The Irish wolfhound is the tallest dog in the world, they can reach up to 7 ft. tall if standing on their hind legs. They are the largest dog in the sighthound group. They are about 32 inches tall at the withers and about 120 lbs.
The Irish wolfhound as the name indicates originated in Ireland and is considered an ancient breed. Celtic writings dating back to 273 BC mention them, so they have been around for quite a while. They have always been quite admired by nobility and were often given as gifts amongst royalty.
They were used as a war dog and to hunt wild boar, deer and wolf, they were in fact so good at their hunting jobs that in the 19th century they came close to extinction when the number of prey dwindled. But thankfully the breed was revived and now Irish wolfhounds can be found almost anywhere.
They have a rough and wiry coat that needs to be brushed about once a week. Their coat is longer around the eyes and bottom jaw, they come in several shades: grey, brindle, fawn, red, black and white. They have long legs that are actually stronger than they look, a long curved tail, small ears and a long muzzle.
Irish wolfhounds are good indoor pets because they are not super active and they tend not to bark, but they do need space, lots of space to stretch out, so they tend not to do great in apartments. They are not really meant to deal with stairs so they are happier in a one flight home with a fenced-in yard to frolic in. They enjoy long walks that are needed to maintain their enormous bodies, but other than that they are happy to lie on the couch. Since they are sighthounds they will chase prey and a secure fence is necessary to keep them in your yard.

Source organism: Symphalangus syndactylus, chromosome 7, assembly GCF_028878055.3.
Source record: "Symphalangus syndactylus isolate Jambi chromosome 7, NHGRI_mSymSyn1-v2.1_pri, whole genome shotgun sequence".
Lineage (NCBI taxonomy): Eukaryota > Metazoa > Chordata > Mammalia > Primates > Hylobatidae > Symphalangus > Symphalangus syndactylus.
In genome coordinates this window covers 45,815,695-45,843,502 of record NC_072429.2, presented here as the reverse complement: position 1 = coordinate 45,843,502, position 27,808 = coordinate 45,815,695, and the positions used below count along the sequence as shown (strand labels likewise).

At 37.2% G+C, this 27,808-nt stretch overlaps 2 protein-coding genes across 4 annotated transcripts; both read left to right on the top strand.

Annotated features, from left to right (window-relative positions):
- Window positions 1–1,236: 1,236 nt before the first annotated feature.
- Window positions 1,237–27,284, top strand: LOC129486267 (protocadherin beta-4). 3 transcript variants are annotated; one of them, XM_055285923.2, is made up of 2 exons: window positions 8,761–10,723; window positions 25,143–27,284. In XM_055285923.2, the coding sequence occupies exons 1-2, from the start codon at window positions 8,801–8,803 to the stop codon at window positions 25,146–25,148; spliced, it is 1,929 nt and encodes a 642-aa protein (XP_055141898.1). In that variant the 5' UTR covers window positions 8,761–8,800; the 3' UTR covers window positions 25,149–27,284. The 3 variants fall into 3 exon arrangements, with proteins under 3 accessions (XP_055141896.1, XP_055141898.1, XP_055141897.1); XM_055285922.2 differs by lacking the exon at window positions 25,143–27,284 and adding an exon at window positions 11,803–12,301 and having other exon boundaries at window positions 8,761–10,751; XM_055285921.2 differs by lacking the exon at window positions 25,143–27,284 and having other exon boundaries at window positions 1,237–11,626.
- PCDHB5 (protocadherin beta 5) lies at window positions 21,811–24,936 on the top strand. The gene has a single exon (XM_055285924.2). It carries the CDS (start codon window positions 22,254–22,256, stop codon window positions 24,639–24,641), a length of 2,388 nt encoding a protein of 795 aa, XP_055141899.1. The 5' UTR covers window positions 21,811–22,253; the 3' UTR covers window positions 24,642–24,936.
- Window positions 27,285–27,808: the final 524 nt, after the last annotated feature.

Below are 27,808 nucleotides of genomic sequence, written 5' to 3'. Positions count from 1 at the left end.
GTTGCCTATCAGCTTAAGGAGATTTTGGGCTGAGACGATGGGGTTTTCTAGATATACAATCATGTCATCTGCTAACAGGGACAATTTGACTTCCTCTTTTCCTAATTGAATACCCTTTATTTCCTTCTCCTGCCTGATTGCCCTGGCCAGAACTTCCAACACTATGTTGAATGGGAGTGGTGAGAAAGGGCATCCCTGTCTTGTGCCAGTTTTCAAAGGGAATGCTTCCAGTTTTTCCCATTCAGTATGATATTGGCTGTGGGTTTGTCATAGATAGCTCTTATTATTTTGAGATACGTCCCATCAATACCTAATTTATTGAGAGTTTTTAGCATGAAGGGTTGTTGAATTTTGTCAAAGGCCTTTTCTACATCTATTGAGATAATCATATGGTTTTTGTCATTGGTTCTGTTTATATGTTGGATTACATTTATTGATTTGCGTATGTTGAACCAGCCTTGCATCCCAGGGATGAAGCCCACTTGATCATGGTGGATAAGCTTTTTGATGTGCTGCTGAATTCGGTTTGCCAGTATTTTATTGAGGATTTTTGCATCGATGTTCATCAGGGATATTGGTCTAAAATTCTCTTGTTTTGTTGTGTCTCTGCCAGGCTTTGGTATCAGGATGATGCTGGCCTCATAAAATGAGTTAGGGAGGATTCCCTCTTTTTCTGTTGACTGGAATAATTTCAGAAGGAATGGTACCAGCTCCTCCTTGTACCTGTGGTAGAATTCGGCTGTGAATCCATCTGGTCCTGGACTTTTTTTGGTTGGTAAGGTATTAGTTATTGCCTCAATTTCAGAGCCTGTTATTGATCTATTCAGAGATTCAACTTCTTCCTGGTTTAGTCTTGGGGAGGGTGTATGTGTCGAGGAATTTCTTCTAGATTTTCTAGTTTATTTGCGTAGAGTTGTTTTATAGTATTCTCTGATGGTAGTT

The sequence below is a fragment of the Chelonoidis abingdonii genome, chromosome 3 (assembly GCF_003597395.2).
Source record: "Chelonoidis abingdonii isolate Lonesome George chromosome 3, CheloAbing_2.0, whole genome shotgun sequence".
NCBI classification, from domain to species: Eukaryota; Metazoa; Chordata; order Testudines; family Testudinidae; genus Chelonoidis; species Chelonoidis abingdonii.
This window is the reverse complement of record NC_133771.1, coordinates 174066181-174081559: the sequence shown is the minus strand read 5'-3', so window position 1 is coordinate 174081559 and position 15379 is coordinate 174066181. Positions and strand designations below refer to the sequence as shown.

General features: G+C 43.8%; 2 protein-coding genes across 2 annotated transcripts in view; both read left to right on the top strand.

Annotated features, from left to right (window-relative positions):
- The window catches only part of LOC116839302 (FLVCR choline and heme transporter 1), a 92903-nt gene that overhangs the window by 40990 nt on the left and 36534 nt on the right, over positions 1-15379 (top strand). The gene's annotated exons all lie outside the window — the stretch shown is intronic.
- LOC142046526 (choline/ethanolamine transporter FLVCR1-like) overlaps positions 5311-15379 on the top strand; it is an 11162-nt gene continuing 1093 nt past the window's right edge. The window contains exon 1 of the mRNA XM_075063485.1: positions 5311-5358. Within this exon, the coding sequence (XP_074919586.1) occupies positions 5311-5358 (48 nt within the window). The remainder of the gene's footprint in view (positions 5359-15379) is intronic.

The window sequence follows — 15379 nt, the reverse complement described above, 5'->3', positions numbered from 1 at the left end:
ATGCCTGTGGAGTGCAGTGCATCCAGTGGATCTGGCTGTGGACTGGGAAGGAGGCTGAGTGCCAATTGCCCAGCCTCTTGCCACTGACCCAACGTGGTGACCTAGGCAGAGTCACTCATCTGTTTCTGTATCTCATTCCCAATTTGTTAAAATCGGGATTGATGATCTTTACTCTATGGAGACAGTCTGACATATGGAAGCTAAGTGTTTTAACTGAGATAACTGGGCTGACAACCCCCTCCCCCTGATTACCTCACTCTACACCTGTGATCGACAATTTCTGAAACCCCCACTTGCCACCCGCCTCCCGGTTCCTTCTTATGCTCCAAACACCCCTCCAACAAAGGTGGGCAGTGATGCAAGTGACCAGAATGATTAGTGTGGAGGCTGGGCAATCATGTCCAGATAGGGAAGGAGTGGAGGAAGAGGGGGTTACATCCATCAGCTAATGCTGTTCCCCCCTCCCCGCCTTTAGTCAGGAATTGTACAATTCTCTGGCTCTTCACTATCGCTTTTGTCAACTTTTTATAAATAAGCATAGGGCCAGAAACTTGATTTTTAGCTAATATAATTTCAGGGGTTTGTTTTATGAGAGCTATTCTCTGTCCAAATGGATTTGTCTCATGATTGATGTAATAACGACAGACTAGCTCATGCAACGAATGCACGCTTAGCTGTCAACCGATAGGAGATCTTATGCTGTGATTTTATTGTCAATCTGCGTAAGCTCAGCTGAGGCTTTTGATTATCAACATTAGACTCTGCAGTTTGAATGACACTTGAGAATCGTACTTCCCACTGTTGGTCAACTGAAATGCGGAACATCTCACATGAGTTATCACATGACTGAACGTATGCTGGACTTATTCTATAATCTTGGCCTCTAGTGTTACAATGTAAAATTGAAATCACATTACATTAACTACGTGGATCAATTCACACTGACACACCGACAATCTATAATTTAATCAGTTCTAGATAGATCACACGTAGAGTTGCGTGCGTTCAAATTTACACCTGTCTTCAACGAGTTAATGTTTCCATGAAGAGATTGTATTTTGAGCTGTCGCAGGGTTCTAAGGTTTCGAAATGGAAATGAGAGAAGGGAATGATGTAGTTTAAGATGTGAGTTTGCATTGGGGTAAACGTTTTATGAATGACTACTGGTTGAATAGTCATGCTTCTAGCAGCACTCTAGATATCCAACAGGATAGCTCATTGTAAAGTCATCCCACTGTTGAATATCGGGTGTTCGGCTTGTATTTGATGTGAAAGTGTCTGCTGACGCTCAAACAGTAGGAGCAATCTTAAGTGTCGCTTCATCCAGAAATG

Irish wolfhounds can grow about a pound a day so early training will be best. They tend to be quite friendly with other dogs and humans but unless they are taught at an early age to socialize with other indoor pets they will think them fair game and revert to their prey drive.
These dogs are known for being docile and very patient which makes them quite a good dog for homes with younger children. They are loving, patient, magnificent creatures that need a caring family who understands that their lifetime is short. On average an Irish wolfhound’s life span is of 6 to 8 years. They are so large that they often have problems with their hearts and bones. Always look for a reputable breeder to reduce the likelihood of illness and meet the parents to get a better idea of what kind of dog your puppy will grow into.
Irish wolfhounds can eat up to 24lbs of food each week so it is important to budget for that if you are thinking of adding one to your family. Remember that they will need space and that like most giant breeds, they are puppies for a long time about 18 to 24 months. Regardless of their size, Irish wolfhounds are not ponies! They should not be ridden by anyone and should not be made to pull carts, as they can be easily hurt.